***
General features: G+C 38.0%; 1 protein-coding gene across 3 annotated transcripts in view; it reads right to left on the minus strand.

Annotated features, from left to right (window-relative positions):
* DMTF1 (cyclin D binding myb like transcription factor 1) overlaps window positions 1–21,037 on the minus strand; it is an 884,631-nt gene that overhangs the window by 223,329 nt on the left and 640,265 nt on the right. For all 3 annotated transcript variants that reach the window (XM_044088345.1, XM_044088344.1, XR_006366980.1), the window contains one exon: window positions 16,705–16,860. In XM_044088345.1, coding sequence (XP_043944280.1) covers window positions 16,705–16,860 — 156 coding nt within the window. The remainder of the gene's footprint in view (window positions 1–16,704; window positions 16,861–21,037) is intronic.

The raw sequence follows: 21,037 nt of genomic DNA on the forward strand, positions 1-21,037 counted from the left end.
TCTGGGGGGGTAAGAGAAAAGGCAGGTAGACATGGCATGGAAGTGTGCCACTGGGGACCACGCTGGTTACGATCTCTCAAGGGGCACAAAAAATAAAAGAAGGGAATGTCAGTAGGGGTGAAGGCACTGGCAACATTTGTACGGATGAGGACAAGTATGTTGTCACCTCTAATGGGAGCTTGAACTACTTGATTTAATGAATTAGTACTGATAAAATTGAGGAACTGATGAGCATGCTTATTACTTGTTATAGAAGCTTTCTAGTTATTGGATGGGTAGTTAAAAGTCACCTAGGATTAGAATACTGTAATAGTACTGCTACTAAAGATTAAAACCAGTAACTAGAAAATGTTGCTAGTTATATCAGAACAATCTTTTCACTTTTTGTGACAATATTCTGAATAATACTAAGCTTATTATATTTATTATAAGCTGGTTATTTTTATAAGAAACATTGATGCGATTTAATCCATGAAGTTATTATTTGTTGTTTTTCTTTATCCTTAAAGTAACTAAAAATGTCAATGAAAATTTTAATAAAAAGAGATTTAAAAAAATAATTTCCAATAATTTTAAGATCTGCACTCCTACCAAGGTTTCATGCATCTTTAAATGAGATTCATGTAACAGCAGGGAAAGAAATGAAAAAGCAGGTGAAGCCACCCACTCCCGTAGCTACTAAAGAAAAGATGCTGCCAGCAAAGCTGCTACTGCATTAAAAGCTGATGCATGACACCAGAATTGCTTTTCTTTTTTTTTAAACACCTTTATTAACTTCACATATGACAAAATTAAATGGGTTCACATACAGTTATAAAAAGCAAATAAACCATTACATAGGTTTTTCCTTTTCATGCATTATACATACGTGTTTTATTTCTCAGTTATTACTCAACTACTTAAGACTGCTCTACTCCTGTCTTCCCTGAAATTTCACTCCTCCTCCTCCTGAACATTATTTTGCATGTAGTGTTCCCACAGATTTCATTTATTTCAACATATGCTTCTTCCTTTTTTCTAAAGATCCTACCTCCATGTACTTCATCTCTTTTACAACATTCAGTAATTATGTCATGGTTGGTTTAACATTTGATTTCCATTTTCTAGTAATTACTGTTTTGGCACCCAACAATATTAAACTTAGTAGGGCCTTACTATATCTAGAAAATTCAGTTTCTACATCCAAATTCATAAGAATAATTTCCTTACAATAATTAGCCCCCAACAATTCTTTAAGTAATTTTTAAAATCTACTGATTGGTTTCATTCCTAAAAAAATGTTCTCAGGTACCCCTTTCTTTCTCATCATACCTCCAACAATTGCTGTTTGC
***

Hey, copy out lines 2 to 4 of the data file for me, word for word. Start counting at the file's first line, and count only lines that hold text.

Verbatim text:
Annotated features, from left to right (window-relative positions):
* DMTF1 (cyclin D binding myb like transcription factor 1) overlaps window positions 1–21,037 on the minus strand; it is an 884,631-nt gene that overhangs the window by 223,329 nt on the left and 640,265 nt on the right. For all 3 annotated transcript variants that reach the window (XM_044088345.1, XM_044088344.1, XR_006366980.1), the window contains one exon: window positions 16,705–16,860. In XM_044088345.1, coding sequence (XP_043944280.1) covers window positions 16,705–16,860 — 156 coding nt within the window. The remainder of the gene's footprint in view (window positions 1–16,704; window positions 16,861–21,037) is intronic.

The raw sequence follows: 21,037 nt of genomic DNA on the forward strand, positions 1-21,037 counted from the left end.